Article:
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Congress' saviour-in-chief Sonia Gandhi returns to helm

PTI | New Delhi | Updated: 11-08-2019 17:12 IST | Created: 11-08-2019 17:04 IST
Congress' saviour-in-chief Sonia Gandhi returns to helm
Image Credit: Wikipedia

Having earned the distinction of being the longest-serving Congress president, Sonia Gandhi is once again at the helm to steer her party out of troubled waters. Sonia Gandhi, 72, has been made interim president barely 20 months after she voluntarily relinquished the top post in favour of son Rahul Gandhi who refused to continue on as Congress chief after a humiliating 2019 general election defeat.

For the Congress Working Committee (CWC) the natural choice was Sonia Gandhi, who has been the party's saviour-in-chief in times of crisis and a binding force. Critics say the development has once again highlighted how the Congress is unable to look beyond the Gandhi family when it comes to leadership. With no time line set for party elections, Sonia is likely to continue in the top post in coming months.

In her 19-year stint as Congress chief, Sonia Gandhi was hailed for deft handling of party intrigues and judgment that gave the party two consecutive wins at the Centre and several in states. In her decision to accept the CWC's unanimous request to lead the 134-year-old party, Sonia Gandhi has displayed courage given her continuing frail health, sources said.

Once considered an unlikely heir to the grand political legacy of the Gandhi family, Sonia went on to create history as the longest-serving president from 1998 to 2017. In her political innings defined by a successful coalition experiment in the form of UPA, Sonia Gandhi has always credited mother-in-law and former prime minister Indira Gandhi for her achievements.

Bringing disparate political groupings together on one platform in a pre-poll coalition to stump the BJP out of power in 2004, was one of her biggest successes. Though the UPA floundered in its second innings starting 2009, Sonia Gandhi helmed the coalition from the shadows, often inviting the criticism of running a cabinet parallel to that of former prime minister Manmohan Singh who led the Congress-led alliance government.

Sonia Gandhi lost no time to resign from the Lok Sabha when the office of profit controversy gripped her over her role as chairperson of the National Advisory Council during UPA-1. She returned to the Lok Sabha with a higher margin in re-election. But in the 2019 general elections, Sonia Gandhi's victory margin in her traditional Rae Bareli seat plummeted to 1 lakh, like never before, signalling changing contours of politics under an aggressive BJP.

Gradual decline in Congress electoral fortunes under Rahul Gandhi, desertions from Congress to BJP, deepening division in opposition ranks and a surging BJP were some factors that seemed to have weighed on Sonia Gandhi's mind when she accepted the CWC suggestion on Saturday. Her return coincides with a critical election season with polls in Haryana, Jharkhand and Maharashtra due later this year. Her first challenge would be to fight the BJP in these states have seen Congress getting reduced to just four states under her son.

After Congress' lackluster performance in the first session of the new Parliament, party leaders hope Sonia Gandhi's leadership will reinvigorate the cadre and bind the ranks that have reeled in a leadership vacuum after Rahul Gandhi resigned as party president on May 25. It is also felt Sonia Gandhi's return will give the reason for a divided opposition to come together to fight the BJP.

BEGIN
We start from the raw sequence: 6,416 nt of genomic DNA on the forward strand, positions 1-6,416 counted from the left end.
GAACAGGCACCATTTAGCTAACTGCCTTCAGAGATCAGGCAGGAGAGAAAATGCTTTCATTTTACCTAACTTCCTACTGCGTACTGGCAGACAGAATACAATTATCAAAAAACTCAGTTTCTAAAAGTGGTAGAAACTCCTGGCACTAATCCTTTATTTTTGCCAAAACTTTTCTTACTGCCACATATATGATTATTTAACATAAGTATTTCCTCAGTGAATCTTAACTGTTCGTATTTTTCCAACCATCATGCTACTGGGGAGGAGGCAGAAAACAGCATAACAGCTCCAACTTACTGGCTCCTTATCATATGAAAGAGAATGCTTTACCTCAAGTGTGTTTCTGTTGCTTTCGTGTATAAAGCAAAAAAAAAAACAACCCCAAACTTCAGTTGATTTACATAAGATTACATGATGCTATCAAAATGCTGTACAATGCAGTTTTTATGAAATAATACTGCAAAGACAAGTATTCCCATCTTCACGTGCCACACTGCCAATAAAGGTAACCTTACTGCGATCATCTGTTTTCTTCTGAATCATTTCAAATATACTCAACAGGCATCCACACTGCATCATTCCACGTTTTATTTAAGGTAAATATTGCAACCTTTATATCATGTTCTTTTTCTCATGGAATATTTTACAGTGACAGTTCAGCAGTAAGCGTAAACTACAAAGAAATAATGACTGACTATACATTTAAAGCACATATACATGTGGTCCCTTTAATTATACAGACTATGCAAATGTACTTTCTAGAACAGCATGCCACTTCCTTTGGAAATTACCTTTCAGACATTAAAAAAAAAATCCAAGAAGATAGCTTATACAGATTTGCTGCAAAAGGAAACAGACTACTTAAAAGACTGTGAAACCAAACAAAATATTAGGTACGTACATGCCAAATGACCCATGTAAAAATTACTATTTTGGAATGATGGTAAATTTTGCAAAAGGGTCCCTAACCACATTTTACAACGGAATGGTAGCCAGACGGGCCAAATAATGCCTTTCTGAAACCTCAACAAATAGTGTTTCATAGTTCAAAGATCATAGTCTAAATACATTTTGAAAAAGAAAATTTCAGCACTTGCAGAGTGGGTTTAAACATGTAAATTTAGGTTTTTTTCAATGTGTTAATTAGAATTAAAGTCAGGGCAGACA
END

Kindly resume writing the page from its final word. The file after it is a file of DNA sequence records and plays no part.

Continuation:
This is exactly how things unfolded starting 1998 after she took charge as Congress chief. The party was then in tatters at the Centre and in power in only four states. She assumed charge, united the opposition and bound the party which had seen record desertions under past chief Sitaram Kesri. As Sonia begins her fresh innings, her toughest so far, she is bound to find herself in familiar territory – a demoralised and desertion-hit Congress, a disunited opposition and a surging BJP.

Congress leaders however feel she has all it takes to hit back, silence and dignity being her most lethal weapons. The BJP, on the other hand, may again rake her foreign origins, a touchy subject for Sonia Gandhi, who lost colleagues like Sharad Pawar on this count. But over the years even Pawar has made peace with her.

Though the NCP has denied talks of merger with Congress, the grand old party might urge all its former members to return. It remains to be seen how Sonia Gandhi reconciles with the new political landscape where the BJP has almost made coalition politics redundant.

Having picked up Hindi, a language alien to her, and has won many hearts, she will again be counted upon to deliver big. Born to Italian parents in Lusiana, Vicenza (Italy), on December 9, 1946, Sonia met late PM Rajiv Gandhi in England where she was studying. The two got married in 1968.

Contemporary history recalls how she cradled Indira Gandhi's body after she was gunned down by her bodyguards, and tried to persuade her husband, who was assassinated in 1991, not to take up the PM's post. Sonia Gandhi took primary membership of Congress in 1997 and became its president in 1998. She was first elected to Lok Sabha from Amethi in 1999.

In 2004, she shifted to Rae Bareli to accommodate son Rahul in Amethi. The same year she steered the party's electoral campaign and led it to victory. Sonia Gandhi went on to decline prime ministership nominating Manmohan Singh for the post, a move many read as a political masterstroke. Behind the scenes, she remained the supreme Congress leader as UPA chairperson.



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